Saturday, 3 September 2011

The EDL fail to reach Tower Hamlets

For the English Defence League, today was undoubtedly a spectacular flop. After months and months of hype about "marching into the lion's den" in Tower Hamlets, they managed only to get 600 people to the final demo point - and that outside of the Tower Hamlets borough! Meanwhile, huge crowds of anti-fascists turned out to defend the streets.

The EDL found themselves unable to enter Tower Hamlets when the RMT threatened to close Liverpool Street Station if they were allowed to muster there. They then closed Kings Cross station when the fascists gathered nearby, and they had to get a police escort to Aldgate. There, they were kettled by the police - 10 yards and a world away from Tower Hamlets. Tommy Robinson broke his bail conditions to address the crowd, sneaking in by dressing as a Rabbi, and challenged the police to arrest him. They appeared more than happy to oblige.

Anti-fascists, meanwhile, had roads blocked off and the streets well guarded. Had the EDL managed to set foot in the borough, they would have been given short shrift. As it was, the main demo soon broke up - but it took two hours to return the EDL to their coaches. There were clashes with local youth and anti-fascists at several flashpoints, before police escorted the group back first to Liverpool Street and then kettled them once more at Tower Bridge until they could be herded onto their coaches.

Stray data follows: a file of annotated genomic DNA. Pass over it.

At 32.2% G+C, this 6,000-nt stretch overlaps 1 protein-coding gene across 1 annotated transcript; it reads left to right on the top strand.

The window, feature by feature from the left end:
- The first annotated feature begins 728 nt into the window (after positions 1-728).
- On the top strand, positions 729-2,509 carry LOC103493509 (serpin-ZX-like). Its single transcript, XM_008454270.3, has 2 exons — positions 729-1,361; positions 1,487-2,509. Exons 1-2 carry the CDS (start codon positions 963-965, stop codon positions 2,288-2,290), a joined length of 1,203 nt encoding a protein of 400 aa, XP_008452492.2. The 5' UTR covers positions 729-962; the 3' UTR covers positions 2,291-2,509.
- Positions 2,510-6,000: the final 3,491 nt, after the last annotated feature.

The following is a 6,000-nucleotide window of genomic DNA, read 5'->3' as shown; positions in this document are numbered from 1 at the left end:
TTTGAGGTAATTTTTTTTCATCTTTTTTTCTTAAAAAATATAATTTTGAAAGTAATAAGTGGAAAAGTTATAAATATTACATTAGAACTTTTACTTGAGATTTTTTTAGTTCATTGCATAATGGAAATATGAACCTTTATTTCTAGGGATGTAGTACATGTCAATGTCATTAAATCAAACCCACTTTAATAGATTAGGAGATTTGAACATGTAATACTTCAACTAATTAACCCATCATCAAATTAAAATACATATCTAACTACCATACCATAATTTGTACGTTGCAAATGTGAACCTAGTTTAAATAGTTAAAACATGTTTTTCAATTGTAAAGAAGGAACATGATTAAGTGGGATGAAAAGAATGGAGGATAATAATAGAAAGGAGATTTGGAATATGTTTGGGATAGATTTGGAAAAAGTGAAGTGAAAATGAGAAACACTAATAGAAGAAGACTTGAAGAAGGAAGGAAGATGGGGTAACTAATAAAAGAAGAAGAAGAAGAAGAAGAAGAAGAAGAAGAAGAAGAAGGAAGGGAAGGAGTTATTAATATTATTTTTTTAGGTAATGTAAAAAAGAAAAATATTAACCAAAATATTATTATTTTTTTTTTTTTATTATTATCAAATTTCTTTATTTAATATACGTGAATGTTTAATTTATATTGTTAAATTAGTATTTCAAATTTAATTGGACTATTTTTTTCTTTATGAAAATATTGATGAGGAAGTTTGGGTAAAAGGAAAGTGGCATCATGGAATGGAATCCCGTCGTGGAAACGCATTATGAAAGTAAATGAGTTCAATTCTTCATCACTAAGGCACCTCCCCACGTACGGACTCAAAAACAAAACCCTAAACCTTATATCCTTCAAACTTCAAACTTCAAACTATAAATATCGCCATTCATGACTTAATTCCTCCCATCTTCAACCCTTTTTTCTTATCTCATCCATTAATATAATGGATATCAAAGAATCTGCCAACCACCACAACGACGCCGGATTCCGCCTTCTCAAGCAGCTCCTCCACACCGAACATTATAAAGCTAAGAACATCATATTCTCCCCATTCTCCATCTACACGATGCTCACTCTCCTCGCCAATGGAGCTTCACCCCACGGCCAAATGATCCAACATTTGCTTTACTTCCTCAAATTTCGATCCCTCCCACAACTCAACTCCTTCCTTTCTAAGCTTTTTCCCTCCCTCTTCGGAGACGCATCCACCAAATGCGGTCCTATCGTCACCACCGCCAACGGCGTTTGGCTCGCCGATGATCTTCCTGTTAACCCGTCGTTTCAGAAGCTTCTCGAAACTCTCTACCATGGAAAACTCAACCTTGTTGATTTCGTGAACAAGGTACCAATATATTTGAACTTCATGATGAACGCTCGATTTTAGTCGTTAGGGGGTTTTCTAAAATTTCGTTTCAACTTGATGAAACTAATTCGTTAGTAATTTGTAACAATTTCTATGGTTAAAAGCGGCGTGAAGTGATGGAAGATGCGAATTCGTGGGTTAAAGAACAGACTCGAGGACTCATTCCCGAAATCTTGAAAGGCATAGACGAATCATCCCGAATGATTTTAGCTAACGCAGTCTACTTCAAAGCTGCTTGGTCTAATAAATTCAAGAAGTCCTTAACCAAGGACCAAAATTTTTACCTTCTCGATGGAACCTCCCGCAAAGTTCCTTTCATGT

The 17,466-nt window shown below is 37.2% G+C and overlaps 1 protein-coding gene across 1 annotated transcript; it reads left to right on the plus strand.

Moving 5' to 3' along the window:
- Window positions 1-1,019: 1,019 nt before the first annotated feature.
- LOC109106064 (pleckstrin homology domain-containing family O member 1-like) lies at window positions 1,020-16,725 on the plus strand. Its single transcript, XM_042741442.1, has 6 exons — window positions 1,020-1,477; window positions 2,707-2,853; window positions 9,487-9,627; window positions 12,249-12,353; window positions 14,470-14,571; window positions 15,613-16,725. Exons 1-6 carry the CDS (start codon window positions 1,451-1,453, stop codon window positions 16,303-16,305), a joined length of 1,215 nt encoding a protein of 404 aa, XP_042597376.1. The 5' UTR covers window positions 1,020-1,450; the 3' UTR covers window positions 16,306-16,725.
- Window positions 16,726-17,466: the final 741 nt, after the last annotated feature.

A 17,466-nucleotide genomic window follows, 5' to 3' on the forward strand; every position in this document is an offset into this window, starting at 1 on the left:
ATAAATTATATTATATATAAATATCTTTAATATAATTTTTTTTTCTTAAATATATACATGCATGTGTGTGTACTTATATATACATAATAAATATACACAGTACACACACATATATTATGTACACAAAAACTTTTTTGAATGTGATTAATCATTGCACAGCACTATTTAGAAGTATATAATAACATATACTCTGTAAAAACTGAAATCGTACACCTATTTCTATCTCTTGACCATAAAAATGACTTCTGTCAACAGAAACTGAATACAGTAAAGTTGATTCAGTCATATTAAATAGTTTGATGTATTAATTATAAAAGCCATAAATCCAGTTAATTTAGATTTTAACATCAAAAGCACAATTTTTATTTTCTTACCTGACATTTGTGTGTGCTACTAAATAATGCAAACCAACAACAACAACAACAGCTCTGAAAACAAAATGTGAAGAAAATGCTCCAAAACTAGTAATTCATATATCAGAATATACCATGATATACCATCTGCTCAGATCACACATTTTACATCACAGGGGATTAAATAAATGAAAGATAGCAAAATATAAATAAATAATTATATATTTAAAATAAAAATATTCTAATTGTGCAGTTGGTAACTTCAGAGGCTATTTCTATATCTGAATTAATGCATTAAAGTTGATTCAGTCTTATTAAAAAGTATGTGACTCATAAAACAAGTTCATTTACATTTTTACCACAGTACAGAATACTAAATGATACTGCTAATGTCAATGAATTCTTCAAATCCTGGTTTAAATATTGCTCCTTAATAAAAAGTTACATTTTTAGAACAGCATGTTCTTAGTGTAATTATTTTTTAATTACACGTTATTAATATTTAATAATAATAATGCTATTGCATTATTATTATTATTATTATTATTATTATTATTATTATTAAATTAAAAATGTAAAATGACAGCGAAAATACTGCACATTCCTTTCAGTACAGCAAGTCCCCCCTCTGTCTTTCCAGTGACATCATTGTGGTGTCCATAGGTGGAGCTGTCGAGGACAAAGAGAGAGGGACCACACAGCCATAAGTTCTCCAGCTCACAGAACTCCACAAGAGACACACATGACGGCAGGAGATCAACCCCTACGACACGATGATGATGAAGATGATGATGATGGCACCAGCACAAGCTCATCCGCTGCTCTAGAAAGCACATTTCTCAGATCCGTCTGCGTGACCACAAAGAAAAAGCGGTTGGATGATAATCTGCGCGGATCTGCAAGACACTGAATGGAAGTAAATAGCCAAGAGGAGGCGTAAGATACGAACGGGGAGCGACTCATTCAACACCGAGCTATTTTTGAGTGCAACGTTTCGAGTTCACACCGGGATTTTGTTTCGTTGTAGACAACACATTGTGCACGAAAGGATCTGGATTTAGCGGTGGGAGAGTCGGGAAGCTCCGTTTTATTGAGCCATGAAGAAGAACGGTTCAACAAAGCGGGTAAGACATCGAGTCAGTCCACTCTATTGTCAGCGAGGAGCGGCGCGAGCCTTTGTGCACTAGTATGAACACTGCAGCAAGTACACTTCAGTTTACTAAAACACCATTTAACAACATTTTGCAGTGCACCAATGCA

Anti-fascists are unanimous in declaring the day a victory, but not so much in what was responsible for said victory. In his only acknowledgement that not all anti-fascists agreed with a state ban, Nick Lowles claimed "today has proved that [the ban] was the right decision." Unite Against Fascism laid the credit at the feet of "the greatest possible opposition to the racists and fascists," who "ensure[d] the [EDL] could not threaten the borough’s multiracial, multicultural community." Tower Hamlets ALARM largely agrees, saying that "a mob of locals and antifascists" defended the area and saw the fascists off.

I'm inclined to agree with the latter assessment. As Lowles himself noted, as a result of the police escort, the EDL effectively got to march anyway - even if not in their intended destination. It was the solidarity of the RMT (effectively threatening illegal strikes to shut the stations down) which saw the EDL's movements interrupted and foiled rather than any legal measure. And of course the "mob" was the best protection Tower Hamlets could have had.

It is only by working class communities standing together in solidarity that we can beat fascism. The state will not defend us, and when needed they will happily use the far-right against us - as they did in 1926 when fascist militias were recruited to break the General Strike. Let's learn that lesson, finally, for wherever the fascists go next.